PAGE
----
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It all starts out as a little Baader-Meinhof before it morphs into a completely different beast. In the year of 1980, Swiss lawyer Barbara Hug (Marie Leuenberger) defends a young German left wing activist against obscure decency charges, in what she calls a violation of her client’s human rights. “Babs” is intimately connected to an activist commune in Germany, who never shy away from breaking the law in order to gain visibility and achieve their objectives. The trigger-happy outlaws enjoy some sort of free love, communist lifestyle, and Barbara fits in surprisingly well.
One day, Barbara is approached by Switzerland’s most wanted criminal Walter Stürm in a public square. “Walti” has recently escaped from prison for the seventh time. The media have bestowed the “Jailbreak King” accolade upon him. He is not your average criminal. He is an intelligent and sensitive man who does not wish to cause harm. During a botched bank robbery, he’s more concerned with the wellbeing of an elderly victim than with the money. He reads Foucault, writes prolifically and becomes an unlikely advocate for prison rights. Prison müsli tastes so bad that it’s tantamount to torture, he argues.
Babs and Walti strike a friendship, and she introduces him to the German commune. At first, the members are suspicious, but Walti wins their hearts over by sharing some useful criminal ruses. Eventually, Walti is arrested, and Barbara becomes his lawyer. He breaks out of prison again. He attempts to leave the country, but gets arrested yet again at the Italian border. He is placed in solitary confinement and thus he decides to go on a hunger strike. This prompts his activist friends to organise large protests outside the prison.
It might be hard for most of us to conceive that life prison in Switzerland is harsh. The Central European country isn’t just extremely wealthy, but it’s also where the Geneva Conventions originated. It may come as a surprise to many that Amnesty International indeed denounced the country for breaching prisoners’ rights at the time. Barbara calls the Swiss government “fascist” and describes the entire country as a “large prison”. Walti isn’t after all just acting on a whim. His demands are genuine.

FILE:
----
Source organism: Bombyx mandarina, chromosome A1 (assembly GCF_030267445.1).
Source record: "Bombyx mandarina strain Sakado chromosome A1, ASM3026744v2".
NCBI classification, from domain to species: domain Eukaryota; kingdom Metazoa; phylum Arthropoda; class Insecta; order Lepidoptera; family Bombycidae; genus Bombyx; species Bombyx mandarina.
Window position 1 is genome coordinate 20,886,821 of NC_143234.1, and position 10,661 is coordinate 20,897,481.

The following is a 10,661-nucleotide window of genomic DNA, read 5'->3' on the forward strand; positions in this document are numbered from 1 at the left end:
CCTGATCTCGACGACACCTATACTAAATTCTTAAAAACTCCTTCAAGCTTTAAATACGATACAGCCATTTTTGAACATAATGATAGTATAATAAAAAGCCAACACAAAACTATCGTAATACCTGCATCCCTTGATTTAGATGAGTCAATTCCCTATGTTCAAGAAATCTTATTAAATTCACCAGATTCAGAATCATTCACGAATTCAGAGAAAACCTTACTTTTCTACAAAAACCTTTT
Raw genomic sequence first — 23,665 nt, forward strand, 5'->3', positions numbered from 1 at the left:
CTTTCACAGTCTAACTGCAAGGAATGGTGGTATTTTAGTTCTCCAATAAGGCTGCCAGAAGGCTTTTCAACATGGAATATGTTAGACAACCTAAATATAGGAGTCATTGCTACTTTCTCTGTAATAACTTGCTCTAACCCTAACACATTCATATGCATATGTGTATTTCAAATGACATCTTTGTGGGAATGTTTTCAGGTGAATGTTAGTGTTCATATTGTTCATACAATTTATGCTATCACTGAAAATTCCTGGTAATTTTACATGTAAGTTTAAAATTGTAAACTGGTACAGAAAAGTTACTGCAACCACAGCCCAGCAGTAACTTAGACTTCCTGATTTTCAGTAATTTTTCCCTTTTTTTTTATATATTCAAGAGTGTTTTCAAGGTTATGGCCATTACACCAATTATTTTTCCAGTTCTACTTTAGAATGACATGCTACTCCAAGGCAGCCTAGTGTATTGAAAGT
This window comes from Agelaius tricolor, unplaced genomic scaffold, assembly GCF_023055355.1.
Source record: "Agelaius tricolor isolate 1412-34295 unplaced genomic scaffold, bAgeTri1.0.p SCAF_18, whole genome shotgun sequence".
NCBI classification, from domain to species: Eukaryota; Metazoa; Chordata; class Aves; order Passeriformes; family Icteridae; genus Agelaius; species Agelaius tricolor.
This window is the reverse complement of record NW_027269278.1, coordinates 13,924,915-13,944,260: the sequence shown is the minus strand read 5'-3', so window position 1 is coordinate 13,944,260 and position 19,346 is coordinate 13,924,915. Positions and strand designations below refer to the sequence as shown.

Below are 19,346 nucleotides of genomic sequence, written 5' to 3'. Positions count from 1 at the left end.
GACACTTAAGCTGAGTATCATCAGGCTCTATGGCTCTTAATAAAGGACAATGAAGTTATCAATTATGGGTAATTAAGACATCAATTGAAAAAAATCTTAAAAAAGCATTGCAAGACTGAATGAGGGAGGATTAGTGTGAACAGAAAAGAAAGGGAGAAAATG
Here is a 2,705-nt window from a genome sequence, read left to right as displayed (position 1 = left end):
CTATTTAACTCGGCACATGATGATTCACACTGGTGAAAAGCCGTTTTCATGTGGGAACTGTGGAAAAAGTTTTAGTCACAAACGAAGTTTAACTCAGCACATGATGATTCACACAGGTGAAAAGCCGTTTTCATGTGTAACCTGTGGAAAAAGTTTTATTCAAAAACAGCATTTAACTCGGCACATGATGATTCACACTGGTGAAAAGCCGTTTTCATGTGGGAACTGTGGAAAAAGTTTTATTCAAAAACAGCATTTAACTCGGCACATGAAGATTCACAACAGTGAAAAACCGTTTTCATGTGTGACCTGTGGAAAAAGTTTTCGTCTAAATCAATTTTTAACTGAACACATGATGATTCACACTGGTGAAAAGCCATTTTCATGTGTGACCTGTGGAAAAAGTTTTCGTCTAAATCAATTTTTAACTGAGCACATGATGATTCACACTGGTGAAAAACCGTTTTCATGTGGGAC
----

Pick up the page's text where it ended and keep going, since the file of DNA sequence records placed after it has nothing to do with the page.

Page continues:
The female lawyer and his male client have a stormy and yet symbiotic relationship. They complement each other. Babs, who has a barely functioning kidney and walks on crutches, loves Walti’s subversive personality and virility. Walti seems to admires her unflinching commitment to work and resilience. But could they take this relationship to the next level?
The first half of Caged Birds is mostly a courtroom drama and a crime thriller. The philosophical devices gradually begin to surface. Walti has very unusual motives for his crimes and numerous escapes from prison. He enjoys the journey rather than the destination, thriving on subverting the system. Freedom is both elusive and futile. His relationship to liberty is comparable to the female protagonist of Japanese New Wave classic Woman in the Dunes (Hiroshi Teshigahara, 1964). The closure of both films is also remarkably similar.
Caged Birds could have easily slipped into neo-noir cliches, yet it successfully avoids empty platitudes. Its cinematography is very elegant, with grainy images, sombre silhouettes and inventive angles throughout. The performances and heartfelt and convincing. Ultimately, this is the perfect balance between a crime caper, political thriller and philosophical essay.
Walti is a little-known figure outside Switzerland and Germany, and there is very little literature about the Jailbreak King in English. The fact the film opens with an “inspired by real events” warning suggests that the director and screenwriters took some historical and lyrical freedoms. And that’s fine. The outcome is a very humanistic portrait of two complex human beings. A must-see.
Caged Birds has just premiered at the Tallinn Black Nights Film Festival, as part of the event’s Official Competition.